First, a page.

A Chinese media outlet that carried a call for President Xi Jinping to resign has been shut down and two of its staff have been detained for more than 100 days, according to a social media post Friday.
Wujie News website in March published an anonymous letter accusing the Chinese leader of a litany of policy mistakes and asking him to step down for the good of the country on the eve of a high-profile political meeting.
The letter, signed “Loyal Communist Party members,” was quickly deleted and staff reported a wave of detentions as authorities tried to track down the document’s author.
Wujie also stopped publishing original articles on its website.
Media criticism of top leaders is almost unheard of in China, where the press is strictly controlled.
Wujie chief executive officer Ouyang Hongliang and senior editor Cheng Shengzhong have been “out of contact” for 101 days “assisting relevent departments with an investigation”, Ouyang’s wife Liu Yankun said in a letter posted on social media.
She said the news outlet had been “forcibly closed” in March, and that many staff had their benefits such as medical insurance suddenly cut.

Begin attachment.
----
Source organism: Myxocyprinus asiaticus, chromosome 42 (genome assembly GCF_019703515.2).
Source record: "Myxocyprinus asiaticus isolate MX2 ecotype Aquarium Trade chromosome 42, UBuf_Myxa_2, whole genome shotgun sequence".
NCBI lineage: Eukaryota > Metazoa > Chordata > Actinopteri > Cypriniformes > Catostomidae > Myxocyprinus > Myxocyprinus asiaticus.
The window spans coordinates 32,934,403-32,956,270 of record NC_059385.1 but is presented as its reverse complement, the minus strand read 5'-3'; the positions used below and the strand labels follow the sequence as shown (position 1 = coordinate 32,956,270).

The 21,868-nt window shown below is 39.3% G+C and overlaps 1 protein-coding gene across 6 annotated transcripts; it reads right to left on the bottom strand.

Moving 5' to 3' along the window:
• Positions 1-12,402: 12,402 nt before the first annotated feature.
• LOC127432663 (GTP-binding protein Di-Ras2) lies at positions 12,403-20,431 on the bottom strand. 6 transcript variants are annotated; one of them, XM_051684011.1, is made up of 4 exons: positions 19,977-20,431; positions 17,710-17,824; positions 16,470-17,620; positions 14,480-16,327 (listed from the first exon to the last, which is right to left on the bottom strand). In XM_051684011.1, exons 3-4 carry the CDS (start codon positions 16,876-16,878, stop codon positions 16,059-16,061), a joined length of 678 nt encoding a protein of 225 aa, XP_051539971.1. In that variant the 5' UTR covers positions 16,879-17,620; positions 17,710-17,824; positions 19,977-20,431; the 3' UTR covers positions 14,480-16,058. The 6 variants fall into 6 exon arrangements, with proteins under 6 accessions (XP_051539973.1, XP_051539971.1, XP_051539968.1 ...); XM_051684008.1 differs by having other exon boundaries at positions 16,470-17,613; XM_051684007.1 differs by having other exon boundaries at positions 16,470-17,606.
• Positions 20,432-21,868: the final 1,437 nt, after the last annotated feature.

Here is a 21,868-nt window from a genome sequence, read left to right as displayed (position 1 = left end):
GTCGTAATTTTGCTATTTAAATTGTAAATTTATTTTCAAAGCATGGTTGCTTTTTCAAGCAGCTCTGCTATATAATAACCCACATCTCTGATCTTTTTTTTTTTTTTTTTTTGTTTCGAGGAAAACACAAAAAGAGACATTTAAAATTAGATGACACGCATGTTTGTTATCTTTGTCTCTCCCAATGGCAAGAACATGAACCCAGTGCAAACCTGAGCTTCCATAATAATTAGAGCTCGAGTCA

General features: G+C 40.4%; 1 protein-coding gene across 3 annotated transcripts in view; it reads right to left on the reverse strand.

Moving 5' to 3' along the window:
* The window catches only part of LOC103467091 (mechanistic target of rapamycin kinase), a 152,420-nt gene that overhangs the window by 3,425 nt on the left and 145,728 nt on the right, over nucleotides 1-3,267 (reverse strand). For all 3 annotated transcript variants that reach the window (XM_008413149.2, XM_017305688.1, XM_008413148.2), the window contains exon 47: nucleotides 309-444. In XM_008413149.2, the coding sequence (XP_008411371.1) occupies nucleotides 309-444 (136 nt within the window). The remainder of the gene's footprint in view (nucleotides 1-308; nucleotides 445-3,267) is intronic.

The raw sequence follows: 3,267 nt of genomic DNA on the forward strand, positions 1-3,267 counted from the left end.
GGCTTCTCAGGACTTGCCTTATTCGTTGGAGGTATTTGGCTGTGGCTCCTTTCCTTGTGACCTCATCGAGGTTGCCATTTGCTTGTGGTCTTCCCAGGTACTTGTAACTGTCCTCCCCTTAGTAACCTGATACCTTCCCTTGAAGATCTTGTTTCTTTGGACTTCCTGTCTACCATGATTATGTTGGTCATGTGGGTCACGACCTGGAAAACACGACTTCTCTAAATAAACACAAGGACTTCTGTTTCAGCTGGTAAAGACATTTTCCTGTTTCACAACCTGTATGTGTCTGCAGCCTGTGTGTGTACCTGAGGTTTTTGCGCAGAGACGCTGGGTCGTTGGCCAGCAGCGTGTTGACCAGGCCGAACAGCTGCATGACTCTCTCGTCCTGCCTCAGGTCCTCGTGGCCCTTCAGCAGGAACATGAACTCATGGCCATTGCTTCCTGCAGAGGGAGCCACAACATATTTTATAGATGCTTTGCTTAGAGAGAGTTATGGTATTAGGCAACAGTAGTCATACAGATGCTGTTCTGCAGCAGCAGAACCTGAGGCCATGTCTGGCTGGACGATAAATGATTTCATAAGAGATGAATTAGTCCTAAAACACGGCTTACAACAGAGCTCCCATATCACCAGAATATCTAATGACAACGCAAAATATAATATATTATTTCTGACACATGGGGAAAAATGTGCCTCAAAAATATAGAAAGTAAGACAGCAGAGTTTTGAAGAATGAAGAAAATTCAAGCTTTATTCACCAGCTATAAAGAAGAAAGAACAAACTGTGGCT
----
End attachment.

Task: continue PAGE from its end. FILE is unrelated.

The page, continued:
“We are suffering from fear and worry,” Liu said, adding she had only been able to speak with her husband “a few times” by telephone.
When contacted by AFP Liu declined to comment, but two former employees at Wujie confirmed the post was genuine and said all staff at the outlet had lost their jobs.
One former reporter at the outlet who asked not to be named said managing editor Huang Zhijie was detained in March but later released.
Beijing freelance journalist Jia Jia also went missing shortly after the letter was published, and authorities rounded up the relatives of several dissidents living abroad.
Xi has tightened already strict controls on the media since coming to power in 2012, and this year urged state-run outlets to “reflect the will of the party”.
Mainland Chinese media coverage of Xi is typically limited to accounts of meetings or speeches, or gushing with praise.
He has presided over a slowdown in economic growth and a clampdown on civil society that has seen hundreds of people arrested.
The letter, seen by AFP in a cached form, berated him for centralising authority, mishandling the economy and tightening ideological controls.
Beijing-based Wujie — known as “Watching” in English — was founded in 2015 with funding from the provincial government of Xinjiang in China’s northwest.